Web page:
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Do we always notice someone in need? Homelessness: a Big Issue

homeless manI made a discovery recently that my maternal great-grandmother had been homeless at some point in her life, walking from Doncaster to Leeds or Halifax, accompanied by my grandmother, selling her wares to make enough money to eat and stopping at workhouses en route. When I was chatting to Mum about it, she was dismayed to learn I wanted to include this on my blog. Negative connotations and words like tramp or vagrant add to the stigma she still feels about her Nanna Annie.

Though that seems Dickensian, it’s staggering to learn that in London alone, according to Sky News, 6,437 people slept rough during 2012-13 – a 62% rise in two years. There’s no true national total, however, and official figures do not account for the hidden homeless, but that one personis forced to sleep on the streets is one too many, I think, in today’s society.

The thought of having nowhere to live really frightens me, as would the dangers of sleeping outside. Many of those who are homeless – particularly people in cities and towns – beg for money to buy food and a warm drink, relying only on the generosity and compassion of others. Yet how many of us have become accustomed to their presence in shop doorways or on our pavements?

It’s not just an adult problem, either. Children and veterans are also living rough; suggestions from experts that youth unemployment and the economic downturn is helping to increase their numbers makes for distressing reading.

One assumption that can prevent passers-by from giving financial help is the thought that any donation or help will be spent solely on drugs or alcohol. Whilst this may be true in some cases, it’s perhaps narrow-minded to tar all those currently homeless with the same brush.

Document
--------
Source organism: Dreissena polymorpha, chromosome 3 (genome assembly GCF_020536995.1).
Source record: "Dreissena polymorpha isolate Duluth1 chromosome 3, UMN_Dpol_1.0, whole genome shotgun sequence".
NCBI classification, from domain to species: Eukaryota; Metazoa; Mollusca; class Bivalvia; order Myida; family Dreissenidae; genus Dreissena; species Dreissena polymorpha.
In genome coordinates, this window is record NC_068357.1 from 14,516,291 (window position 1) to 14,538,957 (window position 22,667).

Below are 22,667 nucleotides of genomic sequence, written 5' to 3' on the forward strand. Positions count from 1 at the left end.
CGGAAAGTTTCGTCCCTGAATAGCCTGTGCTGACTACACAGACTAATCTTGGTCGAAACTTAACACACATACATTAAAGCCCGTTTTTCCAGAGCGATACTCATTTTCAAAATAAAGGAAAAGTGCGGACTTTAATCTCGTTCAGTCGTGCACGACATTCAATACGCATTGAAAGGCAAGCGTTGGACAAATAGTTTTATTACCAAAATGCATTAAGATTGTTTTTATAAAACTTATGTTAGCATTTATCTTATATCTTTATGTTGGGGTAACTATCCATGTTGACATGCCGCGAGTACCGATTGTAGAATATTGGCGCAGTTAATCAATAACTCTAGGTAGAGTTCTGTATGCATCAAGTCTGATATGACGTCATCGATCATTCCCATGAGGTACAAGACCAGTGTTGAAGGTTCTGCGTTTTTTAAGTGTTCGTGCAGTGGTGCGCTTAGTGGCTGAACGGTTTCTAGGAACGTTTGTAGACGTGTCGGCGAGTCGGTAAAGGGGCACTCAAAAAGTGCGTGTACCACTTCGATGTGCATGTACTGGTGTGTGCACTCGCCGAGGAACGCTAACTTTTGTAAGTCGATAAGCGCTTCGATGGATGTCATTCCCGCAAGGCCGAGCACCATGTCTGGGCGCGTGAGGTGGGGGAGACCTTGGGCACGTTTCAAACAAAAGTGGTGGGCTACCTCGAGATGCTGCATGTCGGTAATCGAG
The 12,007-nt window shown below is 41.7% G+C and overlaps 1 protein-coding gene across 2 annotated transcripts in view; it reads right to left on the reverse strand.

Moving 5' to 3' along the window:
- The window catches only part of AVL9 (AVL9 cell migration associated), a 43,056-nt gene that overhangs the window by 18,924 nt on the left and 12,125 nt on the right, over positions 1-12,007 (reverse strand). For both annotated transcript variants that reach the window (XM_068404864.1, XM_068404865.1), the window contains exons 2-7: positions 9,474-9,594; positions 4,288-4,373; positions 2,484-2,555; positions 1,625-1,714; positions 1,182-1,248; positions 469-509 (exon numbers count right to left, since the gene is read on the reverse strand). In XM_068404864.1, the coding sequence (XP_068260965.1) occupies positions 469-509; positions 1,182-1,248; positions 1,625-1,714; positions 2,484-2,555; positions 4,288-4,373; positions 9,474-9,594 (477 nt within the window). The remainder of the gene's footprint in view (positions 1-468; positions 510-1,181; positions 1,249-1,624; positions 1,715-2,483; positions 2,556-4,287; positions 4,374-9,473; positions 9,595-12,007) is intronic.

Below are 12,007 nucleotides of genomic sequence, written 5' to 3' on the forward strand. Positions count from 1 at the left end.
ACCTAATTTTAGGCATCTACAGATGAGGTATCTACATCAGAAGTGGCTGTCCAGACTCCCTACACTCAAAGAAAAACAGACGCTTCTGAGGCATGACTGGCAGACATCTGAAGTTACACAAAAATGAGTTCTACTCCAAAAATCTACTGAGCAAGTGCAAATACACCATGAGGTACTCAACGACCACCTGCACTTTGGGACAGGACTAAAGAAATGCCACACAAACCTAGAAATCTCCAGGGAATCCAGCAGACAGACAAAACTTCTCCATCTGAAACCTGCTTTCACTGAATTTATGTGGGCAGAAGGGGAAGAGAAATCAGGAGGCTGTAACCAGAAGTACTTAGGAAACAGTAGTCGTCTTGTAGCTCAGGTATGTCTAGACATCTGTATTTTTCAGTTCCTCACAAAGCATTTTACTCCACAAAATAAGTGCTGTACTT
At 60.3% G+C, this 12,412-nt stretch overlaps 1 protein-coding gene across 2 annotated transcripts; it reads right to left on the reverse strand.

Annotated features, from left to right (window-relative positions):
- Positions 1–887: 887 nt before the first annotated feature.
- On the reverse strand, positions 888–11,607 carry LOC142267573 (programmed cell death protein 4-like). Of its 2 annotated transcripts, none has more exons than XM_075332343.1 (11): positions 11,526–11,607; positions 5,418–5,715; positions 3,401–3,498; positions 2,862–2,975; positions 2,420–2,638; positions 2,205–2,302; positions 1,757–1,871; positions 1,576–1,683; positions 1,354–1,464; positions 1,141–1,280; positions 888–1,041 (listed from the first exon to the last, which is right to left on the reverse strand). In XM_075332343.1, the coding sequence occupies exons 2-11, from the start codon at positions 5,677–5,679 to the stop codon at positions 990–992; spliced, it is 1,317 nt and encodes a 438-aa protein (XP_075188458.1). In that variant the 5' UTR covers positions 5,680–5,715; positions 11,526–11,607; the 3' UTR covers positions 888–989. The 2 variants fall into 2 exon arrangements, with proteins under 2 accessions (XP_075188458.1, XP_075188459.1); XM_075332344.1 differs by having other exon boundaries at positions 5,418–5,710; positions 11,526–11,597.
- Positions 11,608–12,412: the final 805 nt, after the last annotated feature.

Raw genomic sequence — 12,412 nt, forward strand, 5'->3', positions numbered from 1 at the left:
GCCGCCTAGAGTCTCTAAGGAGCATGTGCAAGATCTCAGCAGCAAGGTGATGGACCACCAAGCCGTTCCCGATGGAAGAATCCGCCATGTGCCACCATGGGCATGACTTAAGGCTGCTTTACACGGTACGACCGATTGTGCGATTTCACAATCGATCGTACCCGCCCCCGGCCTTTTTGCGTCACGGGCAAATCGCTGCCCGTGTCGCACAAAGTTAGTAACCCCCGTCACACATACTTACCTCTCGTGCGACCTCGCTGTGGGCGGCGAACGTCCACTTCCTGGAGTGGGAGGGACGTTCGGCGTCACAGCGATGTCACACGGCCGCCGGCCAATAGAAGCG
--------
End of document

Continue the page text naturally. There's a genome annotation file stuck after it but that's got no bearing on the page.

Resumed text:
The Big Issue is one initiative that’s tackling homelessness head-on. Believing that it’s better to give a homeless person a ‘hand up’ rather than a ‘hand out’, its support not only helps get people off the street, it also helps boost their self-esteem and their sense of self-worth, both of which no doubt plummet when sleeping rough and becoming yet another statistic.

With every copy sold of the Big Issue, the seller earns £1.25 profit. They’re also responsible for buying their own stock and selling tactics. Essentially, they run their own small business.

There’s definitely something in this approach that calls to me. Big Issue vendors are earning money, in the same way as everyone else, and are driving their own success. Whilst still relying on the general public, they’re offering something in return, at considerable effort, considering the hours they stand just to gain the odd buyer of the magazine.

Buying a copy of the Big Issue helps people on the streets is perhaps something we’re all aware of, but how many of us actually do that? Are we more accustomed to averting our eyes from the vendor’s whilst hurrying along? The next time you’re rushing to the train station, or you’re en route to a meeting, and you hear those words ‘Big Issue…buy your Big Issue’, stop to think: you’ll soon be on your way to a warm home, a nourishing meal and a comfortable bed – they won’t.

The Big Issue vendor’s mentality that they want to make their own way in the world and not rely on charity or handouts – that they want to build their way towards a better solution – is commendable. But as we rush past, ignoring their existence, we’re still denying them that. Buying a copy sees money go directly to the vendor in need, and not through some charity’s management structure before reaching those it’s meant for. Given that my ancestors were in such a position, homelessness is an issue I’ve certainly become far more aware of, as I hope you are now from reading this.

Homelessness can be a result of an unfortunate chain of events, rather than wilful exclusion from society or self-destruction. It’s easier to judge, unfortunately, than take the time from our busy schedules to actually provide help. You may never know the circumstances of the vendor in-front of you but you can be sure that buying a ‘Big Issue’ will help homelessness become less of one. If we all did that, homelessness could be something completely eradicated.

What are your thoughts? Please do share your comments; it’s a topic that would benefit from more discussion and debate. 

As ever, if you would like leadership coaching or help with team building, contact me at angela.sabin@executive-life-coaching.co.uk.

Thanks to freedigitalphotos.net for use of the images







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